To reduce burdens on the industry, the agencies chose to use the MSA MFI level in metropolitan areas or the state-wide nonmetropolitan MFI level in rural areas, to measure lending to individuals of various income levels. Since the bank's assessment area is not part of an MSA, the standard used to measure the bank's lending activity to LMI individuals is the state-wide nonmetropolitan MFI, as required by the regulation.
While it is clearly understandable why bank management believed that use of the state-wide MFI level is not appropriate for the bank's assessment area, there is not a sufficient basis for making this type of adjustment within the CRA regulation. However, the regulation does give examiners guidance to include specific information about a bank or its assessment area into the Performance Context section of the CRA Public Disclosure, and to use this information to more accurately and fairly evaluate a bank's overall performance.
During our examination, examiners used the regulation's guidance to analyze the bank's lending performance giving consideration to the differences between countywide and state-wide MFI levels. Using the state-wide nonmetropolitan MFI level, the bank's performance was not representative of the community's demographics. To mitigate this finding, the examiners analyzed the bank's performance using county-wide MFI data. When considering county-wide MFI, the bank's lending practices to LMI individuals improved to a level more comparable to community demographics. While improved penetration resulted from the use of county-wide MFI information, the level of the bank's lending to LMI individuals never exceeded the community's demographics. The examiners incorporated this analysis into the Performance Context and used the results of the county-wide MFI levels to support a "High Satisfactory" rating.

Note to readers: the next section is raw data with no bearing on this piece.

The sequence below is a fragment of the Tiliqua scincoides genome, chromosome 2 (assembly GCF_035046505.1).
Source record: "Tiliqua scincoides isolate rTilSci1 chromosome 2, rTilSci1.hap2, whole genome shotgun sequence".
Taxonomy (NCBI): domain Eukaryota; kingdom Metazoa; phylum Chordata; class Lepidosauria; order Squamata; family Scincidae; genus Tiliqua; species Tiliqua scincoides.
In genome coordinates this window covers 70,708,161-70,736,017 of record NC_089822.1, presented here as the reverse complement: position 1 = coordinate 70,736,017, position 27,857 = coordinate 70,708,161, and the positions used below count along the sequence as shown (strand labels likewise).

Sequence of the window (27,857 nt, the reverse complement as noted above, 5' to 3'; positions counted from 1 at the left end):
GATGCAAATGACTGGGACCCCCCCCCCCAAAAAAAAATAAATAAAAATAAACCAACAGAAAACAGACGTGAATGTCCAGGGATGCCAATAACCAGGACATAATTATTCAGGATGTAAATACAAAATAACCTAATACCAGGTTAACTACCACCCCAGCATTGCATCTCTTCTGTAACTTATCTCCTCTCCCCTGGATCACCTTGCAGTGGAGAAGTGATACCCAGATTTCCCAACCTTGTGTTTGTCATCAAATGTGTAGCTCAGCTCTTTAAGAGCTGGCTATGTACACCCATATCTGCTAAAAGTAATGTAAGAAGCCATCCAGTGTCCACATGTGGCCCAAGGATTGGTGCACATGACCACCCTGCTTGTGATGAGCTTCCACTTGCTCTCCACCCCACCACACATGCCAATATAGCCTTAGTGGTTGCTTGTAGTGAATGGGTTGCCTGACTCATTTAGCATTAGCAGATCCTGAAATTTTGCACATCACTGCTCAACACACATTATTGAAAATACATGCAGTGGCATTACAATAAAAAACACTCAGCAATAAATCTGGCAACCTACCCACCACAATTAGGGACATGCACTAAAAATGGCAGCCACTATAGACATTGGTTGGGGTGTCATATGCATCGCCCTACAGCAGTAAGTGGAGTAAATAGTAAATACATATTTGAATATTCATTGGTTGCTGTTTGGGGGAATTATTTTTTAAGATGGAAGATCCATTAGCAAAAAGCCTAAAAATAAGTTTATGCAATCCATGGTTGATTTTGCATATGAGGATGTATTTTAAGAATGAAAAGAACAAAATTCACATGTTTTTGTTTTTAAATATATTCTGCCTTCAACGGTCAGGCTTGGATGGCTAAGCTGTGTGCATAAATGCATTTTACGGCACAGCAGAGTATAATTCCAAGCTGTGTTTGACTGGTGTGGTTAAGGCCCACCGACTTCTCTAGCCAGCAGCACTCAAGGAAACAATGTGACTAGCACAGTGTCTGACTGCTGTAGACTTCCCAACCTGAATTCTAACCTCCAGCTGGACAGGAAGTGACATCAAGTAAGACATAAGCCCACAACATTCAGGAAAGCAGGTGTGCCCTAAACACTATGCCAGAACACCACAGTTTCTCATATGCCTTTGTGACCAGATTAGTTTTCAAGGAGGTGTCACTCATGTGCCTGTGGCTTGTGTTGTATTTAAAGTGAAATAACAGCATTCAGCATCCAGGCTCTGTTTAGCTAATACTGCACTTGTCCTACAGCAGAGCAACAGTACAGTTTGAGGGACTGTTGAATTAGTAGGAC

While bank management was correct that another federal banking agency did in fact, use an adjusted county-wide MFI, that particular examination was performed very early in the regulatory transition from the old to the new CRA regulation. Unfortunately during that transitional period, some inconsistencies in the application of the regulation occurred between federal agencies. Since that examination, all of the federal banking agencies have attended joint CRA training and have worked diligently to ensure consistent application of the regulation.
After careful review of the information submitted in the appeal, the ombudsman decided that a "Satisfactory" rating accurately reflected the bank's CRA performance during the time period covered in the Public Disclosure. Although the examiners appropriately incorporated the differences in lending performance based on county and state-wide MFI levels into the Performance Context, and used the analysis to support the "High Satisfactory" rating, additional detail was included in the Performance Context in the CRA Public Disclosure to support their analysis. At the request of the ombudsman, representatives of the OCC contacted bank management in order to discuss with them what opportunities are available to enhance the bank's overall performance.